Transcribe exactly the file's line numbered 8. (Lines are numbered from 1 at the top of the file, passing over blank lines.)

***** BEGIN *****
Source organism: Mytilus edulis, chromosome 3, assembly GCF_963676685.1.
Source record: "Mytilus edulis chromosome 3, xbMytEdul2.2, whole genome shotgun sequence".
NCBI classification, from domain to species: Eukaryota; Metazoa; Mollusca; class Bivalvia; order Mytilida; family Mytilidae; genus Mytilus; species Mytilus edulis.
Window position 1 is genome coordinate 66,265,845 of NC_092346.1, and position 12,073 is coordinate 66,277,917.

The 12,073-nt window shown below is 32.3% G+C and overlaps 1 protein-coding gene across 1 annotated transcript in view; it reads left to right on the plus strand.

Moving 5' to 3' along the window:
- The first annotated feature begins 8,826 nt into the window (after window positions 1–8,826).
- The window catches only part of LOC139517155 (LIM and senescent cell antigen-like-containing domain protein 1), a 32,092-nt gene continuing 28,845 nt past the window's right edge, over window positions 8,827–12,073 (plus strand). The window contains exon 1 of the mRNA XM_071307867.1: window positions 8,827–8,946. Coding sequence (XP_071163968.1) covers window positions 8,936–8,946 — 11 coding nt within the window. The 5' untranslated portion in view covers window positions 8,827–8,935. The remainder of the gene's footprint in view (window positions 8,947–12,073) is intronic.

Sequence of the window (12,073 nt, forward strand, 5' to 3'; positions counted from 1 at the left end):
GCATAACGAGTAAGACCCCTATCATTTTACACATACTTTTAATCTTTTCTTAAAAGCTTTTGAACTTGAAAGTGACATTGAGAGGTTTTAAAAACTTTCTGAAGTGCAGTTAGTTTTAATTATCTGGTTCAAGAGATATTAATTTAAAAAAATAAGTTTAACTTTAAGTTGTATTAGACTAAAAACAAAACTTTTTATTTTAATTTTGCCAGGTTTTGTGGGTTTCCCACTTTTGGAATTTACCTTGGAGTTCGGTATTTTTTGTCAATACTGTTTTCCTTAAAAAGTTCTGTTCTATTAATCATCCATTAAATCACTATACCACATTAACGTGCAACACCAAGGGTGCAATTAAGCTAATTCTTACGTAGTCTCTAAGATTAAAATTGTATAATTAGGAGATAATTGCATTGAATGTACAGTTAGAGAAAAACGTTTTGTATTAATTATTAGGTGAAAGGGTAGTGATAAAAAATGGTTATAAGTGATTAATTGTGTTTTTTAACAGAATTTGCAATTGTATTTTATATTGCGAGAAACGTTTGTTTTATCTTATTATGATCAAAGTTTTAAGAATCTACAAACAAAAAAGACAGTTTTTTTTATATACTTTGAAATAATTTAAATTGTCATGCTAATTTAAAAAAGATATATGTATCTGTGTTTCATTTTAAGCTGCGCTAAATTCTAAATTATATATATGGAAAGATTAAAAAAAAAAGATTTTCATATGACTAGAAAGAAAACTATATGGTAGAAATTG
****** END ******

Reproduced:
- The window catches only part of LOC139517155 (LIM and senescent cell antigen-like-containing domain protein 1), a 32,092-nt gene continuing 28,845 nt past the window's right edge, over window positions 8,827–12,073 (plus strand). The window contains exon 1 of the mRNA XM_071307867.1: window positions 8,827–8,946. Coding sequence (XP_071163968.1) covers window positions 8,936–8,946 — 11 coding nt within the window. The 5' untranslated portion in view covers window positions 8,827–8,935. The remainder of the gene's footprint in view (window positions 8,947–12,073) is intronic.